DESIGNING AND BUILDING THE DRY STACK FLOWER BOXES
   
A dump truck load of #67 and Crusher Run gravel was laid on the existing grade and packed. I used retaining wall blocks as a base against both the cabin and the deck to anchor my flower box wall.  These blocks were #2's and slightly damaged and purchased at a reduced price.
Blocks will provide be a good working foundation and never be seen after the flower bed soil is placed in the flower box.
This is the simple beauty of a dry stacked wall.
Both verticles and horizontals make the wall interesting.
Patio and stone work complete, July 2013.
Back patio behind bedroom and connected to deck.  We will eventually enclose this into a screened in porch.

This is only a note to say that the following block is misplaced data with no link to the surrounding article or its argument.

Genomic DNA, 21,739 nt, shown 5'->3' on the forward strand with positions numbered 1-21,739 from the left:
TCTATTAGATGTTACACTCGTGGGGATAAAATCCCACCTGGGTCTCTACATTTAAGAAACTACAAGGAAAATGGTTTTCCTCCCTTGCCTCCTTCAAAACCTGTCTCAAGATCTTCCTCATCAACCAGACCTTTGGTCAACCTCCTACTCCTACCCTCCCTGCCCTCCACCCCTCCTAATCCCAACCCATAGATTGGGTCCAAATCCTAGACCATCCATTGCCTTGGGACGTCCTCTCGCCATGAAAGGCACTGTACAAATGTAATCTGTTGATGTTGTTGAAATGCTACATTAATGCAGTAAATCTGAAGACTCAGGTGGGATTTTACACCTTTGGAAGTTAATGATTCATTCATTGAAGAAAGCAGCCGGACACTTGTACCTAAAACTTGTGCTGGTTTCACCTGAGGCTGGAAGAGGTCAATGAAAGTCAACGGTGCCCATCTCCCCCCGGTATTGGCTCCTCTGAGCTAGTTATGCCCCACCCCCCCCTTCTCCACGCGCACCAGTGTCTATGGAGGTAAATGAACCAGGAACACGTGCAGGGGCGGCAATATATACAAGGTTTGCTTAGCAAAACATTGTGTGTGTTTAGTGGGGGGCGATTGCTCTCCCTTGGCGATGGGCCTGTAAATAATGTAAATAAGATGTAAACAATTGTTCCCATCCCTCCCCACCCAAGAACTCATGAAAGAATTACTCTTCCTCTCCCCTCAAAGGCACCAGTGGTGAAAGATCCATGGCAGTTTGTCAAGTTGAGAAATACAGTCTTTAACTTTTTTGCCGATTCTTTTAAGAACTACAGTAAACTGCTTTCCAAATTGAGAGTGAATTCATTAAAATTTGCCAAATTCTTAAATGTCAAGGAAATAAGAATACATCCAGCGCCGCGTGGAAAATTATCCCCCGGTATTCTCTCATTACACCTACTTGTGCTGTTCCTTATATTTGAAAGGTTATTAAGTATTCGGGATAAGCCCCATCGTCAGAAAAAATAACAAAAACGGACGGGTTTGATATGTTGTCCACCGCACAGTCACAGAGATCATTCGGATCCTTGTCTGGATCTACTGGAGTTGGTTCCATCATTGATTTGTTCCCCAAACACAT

(October 2012) 

I always liked "dry stack" stone.  Building two dry-stacked stone flower boxes adjacent to our deck was an interesting way to incorporate dimension and architecture into the existing landscaping. Dry stack stone retaining walls have been used in landscaping and farming for centuries. Remains of stone terraces from the mid-19th and mid-20th centuries can still be seen on the land in many areas of the northeastern and south-central United States as well as many other countries such as Ireland. In Europe dry stack stone walls are everywhere and are still being used for farmland.

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; ;   The Beginning
: :   Planning
: :   Foundation
: :   Logs
: :   Walls
: :   Roof
: :  Windows, Beams & Floor
: :  Rocks
: : The Fun Continues
: : The Stairs & Loft
: : The Kitchen
: : Christmas 2008
: : The Good and the Bad
: : The Firepit & Deck
: :   Back to Home Page

Dry stack outside wall is held in place with morter which can't be seen.
Waiting for a couple of loads of topsoil and savy plantings.
Laying flagstone patio...June 2013
Moss gathered from the mountain is planted between the
flagstone joints.